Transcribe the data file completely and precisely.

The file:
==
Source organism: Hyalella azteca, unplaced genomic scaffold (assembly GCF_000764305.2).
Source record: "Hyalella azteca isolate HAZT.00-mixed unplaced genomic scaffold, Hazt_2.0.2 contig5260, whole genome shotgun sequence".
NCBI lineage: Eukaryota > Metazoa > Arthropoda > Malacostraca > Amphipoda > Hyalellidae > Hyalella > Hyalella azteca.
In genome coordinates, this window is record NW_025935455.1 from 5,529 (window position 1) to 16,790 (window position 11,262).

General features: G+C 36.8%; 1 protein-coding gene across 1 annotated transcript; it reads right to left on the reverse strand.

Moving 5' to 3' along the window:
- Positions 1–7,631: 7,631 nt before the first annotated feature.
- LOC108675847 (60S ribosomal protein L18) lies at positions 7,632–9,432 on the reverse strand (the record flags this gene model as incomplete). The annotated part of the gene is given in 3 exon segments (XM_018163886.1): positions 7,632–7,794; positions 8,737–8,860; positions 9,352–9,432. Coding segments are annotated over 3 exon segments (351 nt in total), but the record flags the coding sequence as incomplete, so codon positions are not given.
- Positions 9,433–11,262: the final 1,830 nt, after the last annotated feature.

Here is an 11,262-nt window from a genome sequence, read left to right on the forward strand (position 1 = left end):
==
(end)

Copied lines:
Source organism: Hyalella azteca, unplaced genomic scaffold (assembly GCF_000764305.2).
Source record: "Hyalella azteca isolate HAZT.00-mixed unplaced genomic scaffold, Hazt_2.0.2 contig5260, whole genome shotgun sequence".
NCBI lineage: Eukaryota > Metazoa > Arthropoda > Malacostraca > Amphipoda > Hyalellidae > Hyalella > Hyalella azteca.
In genome coordinates, this window is record NW_025935455.1 from 5,529 (window position 1) to 16,790 (window position 11,262).

General features: G+C 36.8%; 1 protein-coding gene across 1 annotated transcript; it reads right to left on the reverse strand.

Moving 5' to 3' along the window:
- Positions 1–7,631: 7,631 nt before the first annotated feature.
- LOC108675847 (60S ribosomal protein L18) lies at positions 7,632–9,432 on the reverse strand (the record flags this gene model as incomplete). The annotated part of the gene is given in 3 exon segments (XM_018163886.1): positions 7,632–7,794; positions 8,737–8,860; positions 9,352–9,432. Coding segments are annotated over 3 exon segments (351 nt in total), but the record flags the coding sequence as incomplete, so codon positions are not given.
- Positions 9,433–11,262: the final 1,830 nt, after the last annotated feature.

Here is an 11,262-nt window from a genome sequence, read left to right on the forward strand (position 1 = left end):